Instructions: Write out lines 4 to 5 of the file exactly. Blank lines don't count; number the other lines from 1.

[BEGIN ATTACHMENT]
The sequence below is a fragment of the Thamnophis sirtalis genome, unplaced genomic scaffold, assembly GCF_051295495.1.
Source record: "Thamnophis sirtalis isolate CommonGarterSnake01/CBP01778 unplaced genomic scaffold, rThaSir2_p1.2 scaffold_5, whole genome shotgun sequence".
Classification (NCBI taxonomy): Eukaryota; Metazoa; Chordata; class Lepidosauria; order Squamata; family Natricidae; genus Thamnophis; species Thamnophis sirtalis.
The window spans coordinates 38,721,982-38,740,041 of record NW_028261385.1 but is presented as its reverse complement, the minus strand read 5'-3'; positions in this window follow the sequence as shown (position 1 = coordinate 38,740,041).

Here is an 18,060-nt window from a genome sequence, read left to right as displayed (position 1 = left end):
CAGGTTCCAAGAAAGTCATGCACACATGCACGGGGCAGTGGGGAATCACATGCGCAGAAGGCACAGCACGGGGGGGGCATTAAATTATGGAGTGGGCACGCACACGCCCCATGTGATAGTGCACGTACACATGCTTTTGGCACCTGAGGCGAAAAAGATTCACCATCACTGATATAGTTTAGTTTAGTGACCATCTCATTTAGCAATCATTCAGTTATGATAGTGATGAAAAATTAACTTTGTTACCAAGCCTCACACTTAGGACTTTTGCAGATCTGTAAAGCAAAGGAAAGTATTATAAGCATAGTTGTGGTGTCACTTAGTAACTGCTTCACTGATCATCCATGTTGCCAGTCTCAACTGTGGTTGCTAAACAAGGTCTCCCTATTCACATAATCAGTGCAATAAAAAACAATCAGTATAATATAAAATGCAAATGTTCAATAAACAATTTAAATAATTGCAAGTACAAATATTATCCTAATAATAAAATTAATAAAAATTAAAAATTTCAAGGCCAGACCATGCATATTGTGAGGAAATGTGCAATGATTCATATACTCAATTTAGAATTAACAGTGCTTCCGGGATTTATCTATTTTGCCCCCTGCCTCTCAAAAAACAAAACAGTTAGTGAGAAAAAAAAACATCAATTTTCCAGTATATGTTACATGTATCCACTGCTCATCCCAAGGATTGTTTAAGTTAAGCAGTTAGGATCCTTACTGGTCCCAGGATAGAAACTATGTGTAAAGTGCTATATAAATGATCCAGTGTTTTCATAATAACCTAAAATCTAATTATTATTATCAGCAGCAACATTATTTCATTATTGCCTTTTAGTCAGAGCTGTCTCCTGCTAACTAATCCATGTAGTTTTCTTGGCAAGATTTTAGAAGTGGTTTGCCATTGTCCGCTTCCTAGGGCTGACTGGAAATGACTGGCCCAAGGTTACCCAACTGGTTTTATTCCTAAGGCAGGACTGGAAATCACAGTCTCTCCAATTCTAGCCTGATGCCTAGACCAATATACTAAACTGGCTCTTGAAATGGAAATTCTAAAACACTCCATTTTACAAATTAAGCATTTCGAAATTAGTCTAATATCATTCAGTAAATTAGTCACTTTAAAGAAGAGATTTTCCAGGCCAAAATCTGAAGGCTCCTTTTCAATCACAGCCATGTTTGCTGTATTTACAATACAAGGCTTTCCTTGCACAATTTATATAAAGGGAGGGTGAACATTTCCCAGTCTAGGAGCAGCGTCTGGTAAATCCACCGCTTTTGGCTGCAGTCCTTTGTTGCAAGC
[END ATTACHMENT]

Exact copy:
The window spans coordinates 38,721,982-38,740,041 of record NW_028261385.1 but is presented as its reverse complement, the minus strand read 5'-3'; positions in this window follow the sequence as shown (position 1 = coordinate 38,740,041).

Here is an 18,060-nt window from a genome sequence, read left to right as displayed (position 1 = left end):